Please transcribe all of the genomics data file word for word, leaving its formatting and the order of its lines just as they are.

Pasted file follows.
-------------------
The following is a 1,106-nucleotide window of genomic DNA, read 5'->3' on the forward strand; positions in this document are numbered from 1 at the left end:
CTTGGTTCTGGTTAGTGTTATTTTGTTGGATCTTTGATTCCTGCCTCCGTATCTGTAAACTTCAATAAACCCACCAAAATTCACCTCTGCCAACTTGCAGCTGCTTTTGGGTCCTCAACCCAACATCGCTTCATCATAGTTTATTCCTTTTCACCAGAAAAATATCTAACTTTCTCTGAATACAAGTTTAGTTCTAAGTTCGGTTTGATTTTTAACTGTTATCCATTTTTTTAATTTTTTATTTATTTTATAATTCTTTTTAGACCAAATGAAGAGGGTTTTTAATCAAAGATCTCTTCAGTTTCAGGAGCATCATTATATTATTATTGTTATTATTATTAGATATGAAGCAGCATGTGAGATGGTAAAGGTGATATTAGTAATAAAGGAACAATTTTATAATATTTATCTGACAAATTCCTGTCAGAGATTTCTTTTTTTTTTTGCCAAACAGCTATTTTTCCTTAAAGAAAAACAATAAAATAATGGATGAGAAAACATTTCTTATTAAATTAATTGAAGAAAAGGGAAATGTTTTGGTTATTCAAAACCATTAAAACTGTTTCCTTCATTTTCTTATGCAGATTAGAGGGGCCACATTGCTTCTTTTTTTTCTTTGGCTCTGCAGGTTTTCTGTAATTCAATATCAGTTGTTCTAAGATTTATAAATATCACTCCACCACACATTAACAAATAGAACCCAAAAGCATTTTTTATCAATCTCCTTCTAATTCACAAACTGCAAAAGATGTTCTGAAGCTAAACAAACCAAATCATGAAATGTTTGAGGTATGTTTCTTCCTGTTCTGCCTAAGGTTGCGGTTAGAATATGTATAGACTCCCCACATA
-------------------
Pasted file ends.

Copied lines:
The following is a 1,106-nucleotide window of genomic DNA, read 5'->3' on the forward strand; positions in this document are numbered from 1 at the left end:
CTTGGTTCTGGTTAGTGTTATTTTGTTGGATCTTTGATTCCTGCCTCCGTATCTGTAAACTTCAATAAACCCACCAAAATTCACCTCTGCCAACTTGCAGCTGCTTTTGGGTCCTCAACCCAACATCGCTTCATCATAGTTTATTCCTTTTCACCAGAAAAATATCTAACTTTCTCTGAATACAAGTTTAGTTCTAAGTTCGGTTTGATTTTTAACTGTTATCCATTTTTTTAATTTTTTATTTATTTTATAATTCTTTTTAGACCAAATGAAGAGGGTTTTTAATCAAAGATCTCTTCAGTTTCAGGAGCATCATTATATTATTATTGTTATTATTATTAGATATGAAGCAGCATGTGAGATGGTAAAGGTGATATTAGTAATAAAGGAACAATTTTATAATATTTATCTGACAAATTCCTGTCAGAGATTTCTTTTTTTTTTTGCCAAACAGCTATTTTTCCTTAAAGAAAAACAATAAAATAATGGATGAGAAAACATTTCTTATTAAATTAATTGAAGAAAAGGGAAATGTTTTGGTTATTCAAAACCATTAAAACTGTTTCCTTCATTTTCTTATGCAGATTAGAGGGGCCACATTGCTTCTTTTTTTTCTTTGGCTCTGCAGGTTTTCTGTAATTCAATATCAGTTGTTCTAAGATTTATAAATATCACTCCACCACACATTAACAAATAGAACCCAAAAGCATTTTTTATCAATCTCCTTCTAATTCACAAACTGCAAAAGATGTTCTGAAGCTAAACAAACCAAATCATGAAATGTTTGAGGTATGTTTCTTCCTGTTCTGCCTAAGGTTGCGGTTAGAATATGTATAGACTCCCCACATA